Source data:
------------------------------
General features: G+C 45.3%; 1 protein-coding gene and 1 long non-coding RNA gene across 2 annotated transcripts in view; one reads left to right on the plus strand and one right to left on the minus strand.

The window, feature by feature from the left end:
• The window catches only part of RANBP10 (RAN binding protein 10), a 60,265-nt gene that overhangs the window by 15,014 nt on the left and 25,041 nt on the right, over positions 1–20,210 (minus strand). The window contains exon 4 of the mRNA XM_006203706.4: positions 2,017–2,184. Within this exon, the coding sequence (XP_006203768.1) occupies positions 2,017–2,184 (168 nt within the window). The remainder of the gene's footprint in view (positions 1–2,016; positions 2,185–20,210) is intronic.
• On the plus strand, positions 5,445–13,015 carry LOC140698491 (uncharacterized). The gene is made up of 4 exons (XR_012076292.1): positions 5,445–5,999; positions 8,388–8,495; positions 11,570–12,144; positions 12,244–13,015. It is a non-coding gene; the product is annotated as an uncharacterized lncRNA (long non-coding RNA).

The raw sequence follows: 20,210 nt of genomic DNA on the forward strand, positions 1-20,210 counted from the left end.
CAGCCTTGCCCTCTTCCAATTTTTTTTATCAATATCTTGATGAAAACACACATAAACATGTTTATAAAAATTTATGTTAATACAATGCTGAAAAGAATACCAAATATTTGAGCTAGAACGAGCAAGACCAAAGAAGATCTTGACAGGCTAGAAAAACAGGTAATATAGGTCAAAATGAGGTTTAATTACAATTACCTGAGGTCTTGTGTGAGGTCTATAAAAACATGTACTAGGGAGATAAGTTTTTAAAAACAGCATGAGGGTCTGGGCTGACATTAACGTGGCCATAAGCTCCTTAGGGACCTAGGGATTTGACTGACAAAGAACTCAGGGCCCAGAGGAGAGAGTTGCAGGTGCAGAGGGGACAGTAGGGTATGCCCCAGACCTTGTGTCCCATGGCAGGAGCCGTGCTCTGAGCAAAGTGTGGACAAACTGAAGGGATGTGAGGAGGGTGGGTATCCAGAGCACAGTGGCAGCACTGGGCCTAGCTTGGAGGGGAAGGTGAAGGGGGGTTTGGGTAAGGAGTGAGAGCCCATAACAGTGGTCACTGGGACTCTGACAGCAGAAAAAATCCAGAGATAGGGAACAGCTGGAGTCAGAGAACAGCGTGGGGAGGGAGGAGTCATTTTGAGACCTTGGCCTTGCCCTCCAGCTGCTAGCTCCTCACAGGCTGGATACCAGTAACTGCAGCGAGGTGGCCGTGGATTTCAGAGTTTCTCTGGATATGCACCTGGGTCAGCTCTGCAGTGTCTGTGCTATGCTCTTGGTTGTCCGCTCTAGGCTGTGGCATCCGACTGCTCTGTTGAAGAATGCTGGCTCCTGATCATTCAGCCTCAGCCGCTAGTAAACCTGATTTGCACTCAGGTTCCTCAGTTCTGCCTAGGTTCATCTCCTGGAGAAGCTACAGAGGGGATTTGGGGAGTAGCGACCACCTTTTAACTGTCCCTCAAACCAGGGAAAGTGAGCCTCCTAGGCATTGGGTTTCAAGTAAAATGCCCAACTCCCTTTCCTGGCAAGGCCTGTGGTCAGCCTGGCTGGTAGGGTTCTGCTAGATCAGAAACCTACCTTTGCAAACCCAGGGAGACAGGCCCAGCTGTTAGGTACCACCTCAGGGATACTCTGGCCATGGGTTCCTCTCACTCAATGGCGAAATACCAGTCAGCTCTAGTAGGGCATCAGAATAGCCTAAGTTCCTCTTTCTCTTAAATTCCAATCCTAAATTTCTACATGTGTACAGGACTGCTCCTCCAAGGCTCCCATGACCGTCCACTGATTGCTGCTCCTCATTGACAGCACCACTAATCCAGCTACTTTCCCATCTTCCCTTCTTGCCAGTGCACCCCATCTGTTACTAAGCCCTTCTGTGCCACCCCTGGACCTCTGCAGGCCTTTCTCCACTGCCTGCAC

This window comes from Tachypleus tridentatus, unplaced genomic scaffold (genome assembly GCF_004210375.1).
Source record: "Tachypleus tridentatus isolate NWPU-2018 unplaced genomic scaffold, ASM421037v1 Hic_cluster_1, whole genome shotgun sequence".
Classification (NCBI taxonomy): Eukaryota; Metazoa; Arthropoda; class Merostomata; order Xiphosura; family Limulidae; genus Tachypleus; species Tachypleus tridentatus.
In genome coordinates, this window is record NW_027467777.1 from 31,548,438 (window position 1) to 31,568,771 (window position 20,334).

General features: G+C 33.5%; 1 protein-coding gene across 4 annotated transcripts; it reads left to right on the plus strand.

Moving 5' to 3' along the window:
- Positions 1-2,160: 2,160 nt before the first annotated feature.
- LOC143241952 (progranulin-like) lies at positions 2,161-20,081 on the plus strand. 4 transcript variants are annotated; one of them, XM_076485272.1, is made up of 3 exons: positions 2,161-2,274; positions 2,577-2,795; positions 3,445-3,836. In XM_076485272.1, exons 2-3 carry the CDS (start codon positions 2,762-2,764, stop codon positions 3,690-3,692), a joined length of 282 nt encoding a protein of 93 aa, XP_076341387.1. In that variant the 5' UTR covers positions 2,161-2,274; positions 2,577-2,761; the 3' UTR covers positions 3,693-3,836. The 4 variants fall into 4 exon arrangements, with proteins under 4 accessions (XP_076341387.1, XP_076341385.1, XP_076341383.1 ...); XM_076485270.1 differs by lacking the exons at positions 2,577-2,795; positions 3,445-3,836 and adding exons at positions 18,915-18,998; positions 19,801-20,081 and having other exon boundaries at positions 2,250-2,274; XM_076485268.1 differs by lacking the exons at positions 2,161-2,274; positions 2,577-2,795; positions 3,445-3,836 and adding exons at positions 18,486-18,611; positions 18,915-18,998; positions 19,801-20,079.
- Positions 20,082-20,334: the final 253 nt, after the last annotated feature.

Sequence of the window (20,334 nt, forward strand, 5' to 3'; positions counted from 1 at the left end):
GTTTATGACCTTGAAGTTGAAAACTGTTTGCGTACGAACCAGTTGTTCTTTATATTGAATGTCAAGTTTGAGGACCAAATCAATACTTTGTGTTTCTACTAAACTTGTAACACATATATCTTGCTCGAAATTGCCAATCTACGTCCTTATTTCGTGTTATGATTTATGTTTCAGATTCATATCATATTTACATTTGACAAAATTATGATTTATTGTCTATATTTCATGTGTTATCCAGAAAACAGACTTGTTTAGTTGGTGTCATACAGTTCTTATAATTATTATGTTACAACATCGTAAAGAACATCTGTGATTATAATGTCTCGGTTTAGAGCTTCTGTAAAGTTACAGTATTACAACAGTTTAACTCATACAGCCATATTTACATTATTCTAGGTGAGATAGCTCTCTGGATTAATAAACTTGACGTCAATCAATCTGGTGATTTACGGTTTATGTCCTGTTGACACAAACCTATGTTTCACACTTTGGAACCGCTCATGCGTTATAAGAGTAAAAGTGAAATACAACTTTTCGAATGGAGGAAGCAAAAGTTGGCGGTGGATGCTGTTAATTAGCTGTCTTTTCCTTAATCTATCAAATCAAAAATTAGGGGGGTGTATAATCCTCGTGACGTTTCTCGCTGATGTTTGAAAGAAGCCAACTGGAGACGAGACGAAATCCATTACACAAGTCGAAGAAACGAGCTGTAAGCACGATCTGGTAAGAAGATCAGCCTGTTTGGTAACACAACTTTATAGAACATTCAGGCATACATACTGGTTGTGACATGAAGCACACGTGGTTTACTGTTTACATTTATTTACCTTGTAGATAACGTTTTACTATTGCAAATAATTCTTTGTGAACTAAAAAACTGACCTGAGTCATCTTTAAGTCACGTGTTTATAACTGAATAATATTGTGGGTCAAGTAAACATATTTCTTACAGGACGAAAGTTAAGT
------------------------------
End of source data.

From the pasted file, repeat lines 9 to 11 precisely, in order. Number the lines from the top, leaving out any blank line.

Classification (NCBI taxonomy): Eukaryota; Metazoa; Arthropoda; class Merostomata; order Xiphosura; family Limulidae; genus Tachypleus; species Tachypleus tridentatus.
In genome coordinates, this window is record NW_027467777.1 from 31,548,438 (window position 1) to 31,568,771 (window position 20,334).

General features: G+C 33.5%; 1 protein-coding gene across 4 annotated transcripts; it reads left to right on the plus strand.